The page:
Frank Byrne

My day jobs include an interesting portfolio of activities.

I’m president emeritus and foundation board member at SSM Health St. Mary’s Hospital in Madison, where I served as president from 2004-2015. I’m currently on a number of community boards including the Urban League, the Madison Community Foundation and Edgewood College.

I’m also co-chair of A Greater Madison Vision (AGMV). Over the next 25 years, the Dane County area is expected to grow by nearly 160,000 people. AGMV’s mission is to foster public and private partnerships that will create an exceptional quality of life for all.

In the business world, I’m on the board of Steel Dynamics (a company that produces carbon steel) and also do some work advising IT start-ups.

The common thread between these things is that they’re future-focused—rather than preserving the status quo—and geared toward building community.

My most memorable caffeine was the coffee milkshakes I’d get at the Tastee Freez on Staten Island with my German grandmother. I don’t like coffee as a beverage, but I like the taste and smell of it. My grandmother could easily be persuaded to stop for a milkshake.

My current caffeine of choice is a Diet Coke at McDonald’s. I’ve tried to determine what it is that sets their Diet Cokes apart and I believe it’s a combination of things, including the water process used and the larger-than-typical width of their straws. All I know is that the flavor truly is unique to McDonald’s.

My favorite place for caffeine is McDonald’s. When I was at St. Mary’s, I’d often set up meetings at the McDonald’s on Regent St. I called those “my office hours.” It’s a tradition I continue to this day for meetings and mentoring sessions with UW students.

The people I’d love to share a cup of caffeine with would fall into two categories: family and music.

On a personal level, it would be my wife, three kids—two of whom live on opposite ends of the country, which makes it incredibly difficult and precious to get together for more than 72-hours—and my late grandparents, all of whom were immigrants.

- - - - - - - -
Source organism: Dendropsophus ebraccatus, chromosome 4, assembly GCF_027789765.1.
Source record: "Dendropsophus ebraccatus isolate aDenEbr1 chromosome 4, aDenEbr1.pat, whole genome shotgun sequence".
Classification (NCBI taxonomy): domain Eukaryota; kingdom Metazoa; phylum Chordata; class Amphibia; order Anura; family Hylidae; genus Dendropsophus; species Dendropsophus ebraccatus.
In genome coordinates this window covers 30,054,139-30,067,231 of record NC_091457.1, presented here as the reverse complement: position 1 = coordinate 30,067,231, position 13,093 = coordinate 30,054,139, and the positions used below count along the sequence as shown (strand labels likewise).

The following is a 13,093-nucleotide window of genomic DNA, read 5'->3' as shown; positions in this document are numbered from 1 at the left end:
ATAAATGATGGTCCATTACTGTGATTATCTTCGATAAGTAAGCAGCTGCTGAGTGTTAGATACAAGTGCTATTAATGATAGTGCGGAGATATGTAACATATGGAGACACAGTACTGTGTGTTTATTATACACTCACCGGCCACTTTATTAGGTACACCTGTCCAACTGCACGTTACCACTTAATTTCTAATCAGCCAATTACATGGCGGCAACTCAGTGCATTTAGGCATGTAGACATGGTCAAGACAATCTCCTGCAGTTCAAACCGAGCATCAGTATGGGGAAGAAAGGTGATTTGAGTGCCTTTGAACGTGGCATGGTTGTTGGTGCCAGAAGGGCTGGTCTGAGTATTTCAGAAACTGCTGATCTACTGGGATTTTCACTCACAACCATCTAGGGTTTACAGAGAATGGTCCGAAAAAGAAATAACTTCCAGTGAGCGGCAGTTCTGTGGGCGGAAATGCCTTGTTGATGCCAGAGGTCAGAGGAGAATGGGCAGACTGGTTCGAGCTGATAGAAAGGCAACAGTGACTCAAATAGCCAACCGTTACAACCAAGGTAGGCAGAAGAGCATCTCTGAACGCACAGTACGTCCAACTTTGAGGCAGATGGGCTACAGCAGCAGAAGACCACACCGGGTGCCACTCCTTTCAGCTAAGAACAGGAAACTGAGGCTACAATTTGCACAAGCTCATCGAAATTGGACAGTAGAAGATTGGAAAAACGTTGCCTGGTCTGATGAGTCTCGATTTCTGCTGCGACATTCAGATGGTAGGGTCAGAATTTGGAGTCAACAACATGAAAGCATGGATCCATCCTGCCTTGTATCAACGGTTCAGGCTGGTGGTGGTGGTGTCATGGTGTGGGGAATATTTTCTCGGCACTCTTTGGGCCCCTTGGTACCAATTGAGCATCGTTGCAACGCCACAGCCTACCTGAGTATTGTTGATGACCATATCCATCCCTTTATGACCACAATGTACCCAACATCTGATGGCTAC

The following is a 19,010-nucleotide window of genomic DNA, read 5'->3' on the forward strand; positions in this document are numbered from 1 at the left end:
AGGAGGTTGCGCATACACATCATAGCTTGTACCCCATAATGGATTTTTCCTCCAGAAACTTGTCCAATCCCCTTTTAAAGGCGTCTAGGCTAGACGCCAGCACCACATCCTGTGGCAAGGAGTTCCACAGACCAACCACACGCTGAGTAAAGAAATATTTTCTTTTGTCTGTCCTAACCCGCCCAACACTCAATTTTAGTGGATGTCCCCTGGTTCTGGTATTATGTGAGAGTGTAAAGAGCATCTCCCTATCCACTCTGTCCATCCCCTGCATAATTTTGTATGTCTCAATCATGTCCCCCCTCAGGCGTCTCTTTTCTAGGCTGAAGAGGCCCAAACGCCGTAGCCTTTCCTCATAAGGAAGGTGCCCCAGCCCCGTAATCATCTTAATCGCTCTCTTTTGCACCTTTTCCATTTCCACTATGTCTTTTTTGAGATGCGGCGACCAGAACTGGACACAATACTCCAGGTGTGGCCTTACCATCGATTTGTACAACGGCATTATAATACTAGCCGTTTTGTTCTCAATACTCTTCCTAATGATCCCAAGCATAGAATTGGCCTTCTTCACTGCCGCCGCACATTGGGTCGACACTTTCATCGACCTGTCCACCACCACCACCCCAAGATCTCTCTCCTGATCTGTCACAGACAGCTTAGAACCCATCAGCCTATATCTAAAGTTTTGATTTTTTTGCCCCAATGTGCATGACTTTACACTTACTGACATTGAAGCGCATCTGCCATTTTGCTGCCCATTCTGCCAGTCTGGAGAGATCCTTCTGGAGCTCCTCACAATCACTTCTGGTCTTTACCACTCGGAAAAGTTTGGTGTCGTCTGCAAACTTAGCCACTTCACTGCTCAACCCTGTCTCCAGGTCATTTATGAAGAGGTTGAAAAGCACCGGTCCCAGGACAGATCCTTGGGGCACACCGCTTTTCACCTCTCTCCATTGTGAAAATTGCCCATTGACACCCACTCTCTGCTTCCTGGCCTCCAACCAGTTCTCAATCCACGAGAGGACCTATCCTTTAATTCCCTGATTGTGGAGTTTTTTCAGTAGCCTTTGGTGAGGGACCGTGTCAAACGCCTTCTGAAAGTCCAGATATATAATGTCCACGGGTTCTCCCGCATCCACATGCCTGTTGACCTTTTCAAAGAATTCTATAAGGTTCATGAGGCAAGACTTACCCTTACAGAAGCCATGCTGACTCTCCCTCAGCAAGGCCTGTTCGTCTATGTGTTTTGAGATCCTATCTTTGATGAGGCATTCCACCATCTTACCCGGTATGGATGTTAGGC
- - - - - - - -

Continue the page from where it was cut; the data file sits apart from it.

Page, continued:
There are so many things I’d like my children to know about their ancestors: how they came to the U.S., the challenges they faced, their resiliency. The immigrants of my grandparents’ generation were required to assimilate as quickly as possible to succeed in the U.S. I regret that my family lost some of its cultural heritage in the process. One of the things I love best about Madison is the many different cultural festivals, like Africa Fest.

Some of the most influential people in my life were the strong women who overcame obstacles, like my mother—who became a computer programmer in the ‘70s, certainly a time when that was very uncommon—and my Irish grandma. She came to the U.S. as a teenager—all alone—was married and widowed at a young age and worked two jobs as an LPN to support her family.

It’s because of my grandma that I got my first healthcare-related job: as a nursing assistant at the nursing home where my grandma worked, one summer when I was in college. That role, as much as anything I learned in medical school, influenced the type of doctor I became. It helped me appreciate the critical difference people like CNAs, maintenance and housekeeping staff make at a hospital.

On the music side, I’d have Paul McCartney—the world’s greatest bass player and a man with an ear for pop music—Mick Jagger—for his longevity if nothing else!—and Taylor Goldsmith of the band, Dawes. I’ve actually had the opportunity to meet Taylor at Live from Studio M event and I love his music because it makes me think. A personal favorite is A Little Bit of Everything. If you can listen to that without tears in your eyes, check yourself for a pulse!

World problem that could be solved with the right amount of caffeine:  being reminded we have more in common than we think. It’s only by building relationships and working together that we’re going to solve any of the problems the world currently faces. If we worked harder to sit down and hear each other’s stories, I think we’d be surprised at the Venn diagrams of overlapping interests, hopes and dreams we’d discover.